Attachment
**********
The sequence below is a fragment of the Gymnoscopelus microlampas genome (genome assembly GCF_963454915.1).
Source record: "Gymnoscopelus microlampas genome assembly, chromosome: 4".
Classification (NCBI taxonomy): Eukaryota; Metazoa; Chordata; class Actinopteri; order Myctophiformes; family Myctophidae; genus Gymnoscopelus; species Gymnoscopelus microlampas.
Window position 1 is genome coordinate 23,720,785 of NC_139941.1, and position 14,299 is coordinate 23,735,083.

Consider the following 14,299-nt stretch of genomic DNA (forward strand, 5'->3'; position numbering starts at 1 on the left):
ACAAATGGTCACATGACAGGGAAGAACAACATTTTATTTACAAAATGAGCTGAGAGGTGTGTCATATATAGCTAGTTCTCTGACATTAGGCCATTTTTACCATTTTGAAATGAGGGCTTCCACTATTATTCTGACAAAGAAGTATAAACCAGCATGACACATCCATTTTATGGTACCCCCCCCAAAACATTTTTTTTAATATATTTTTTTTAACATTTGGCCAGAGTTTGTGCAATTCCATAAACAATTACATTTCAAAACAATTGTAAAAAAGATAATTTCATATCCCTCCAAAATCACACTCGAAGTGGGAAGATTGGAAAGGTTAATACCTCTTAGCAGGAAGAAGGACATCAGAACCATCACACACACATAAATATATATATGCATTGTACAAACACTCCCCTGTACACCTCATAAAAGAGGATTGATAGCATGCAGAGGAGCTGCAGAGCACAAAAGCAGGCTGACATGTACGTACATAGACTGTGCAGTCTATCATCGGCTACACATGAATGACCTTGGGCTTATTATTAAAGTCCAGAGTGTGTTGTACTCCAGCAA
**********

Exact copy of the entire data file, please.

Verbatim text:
The sequence below is a fragment of the Gymnoscopelus microlampas genome (genome assembly GCF_963454915.1).
Source record: "Gymnoscopelus microlampas genome assembly, chromosome: 4".
Classification (NCBI taxonomy): Eukaryota; Metazoa; Chordata; class Actinopteri; order Myctophiformes; family Myctophidae; genus Gymnoscopelus; species Gymnoscopelus microlampas.
Window position 1 is genome coordinate 23,720,785 of NC_139941.1, and position 14,299 is coordinate 23,735,083.

Consider the following 14,299-nt stretch of genomic DNA (forward strand, 5'->3'; position numbering starts at 1 on the left):
ACAAATGGTCACATGACAGGGAAGAACAACATTTTATTTACAAAATGAGCTGAGAGGTGTGTCATATATAGCTAGTTCTCTGACATTAGGCCATTTTTACCATTTTGAAATGAGGGCTTCCACTATTATTCTGACAAAGAAGTATAAACCAGCATGACACATCCATTTTATGGTACCCCCCCCAAAACATTTTTTTTAATATATTTTTTTTAACATTTGGCCAGAGTTTGTGCAATTCCATAAACAATTACATTTCAAAACAATTGTAAAAAAGATAATTTCATATCCCTCCAAAATCACACTCGAAGTGGGAAGATTGGAAAGGTTAATACCTCTTAGCAGGAAGAAGGACATCAGAACCATCACACACACATAAATATATATATGCATTGTACAAACACTCCCCTGTACACCTCATAAAAGAGGATTGATAGCATGCAGAGGAGCTGCAGAGCACAAAAGCAGGCTGACATGTACGTACATAGACTGTGCAGTCTATCATCGGCTACACATGAATGACCTTGGGCTTATTATTAAAGTCCAGAGTGTGTTGTACTCCAGCAA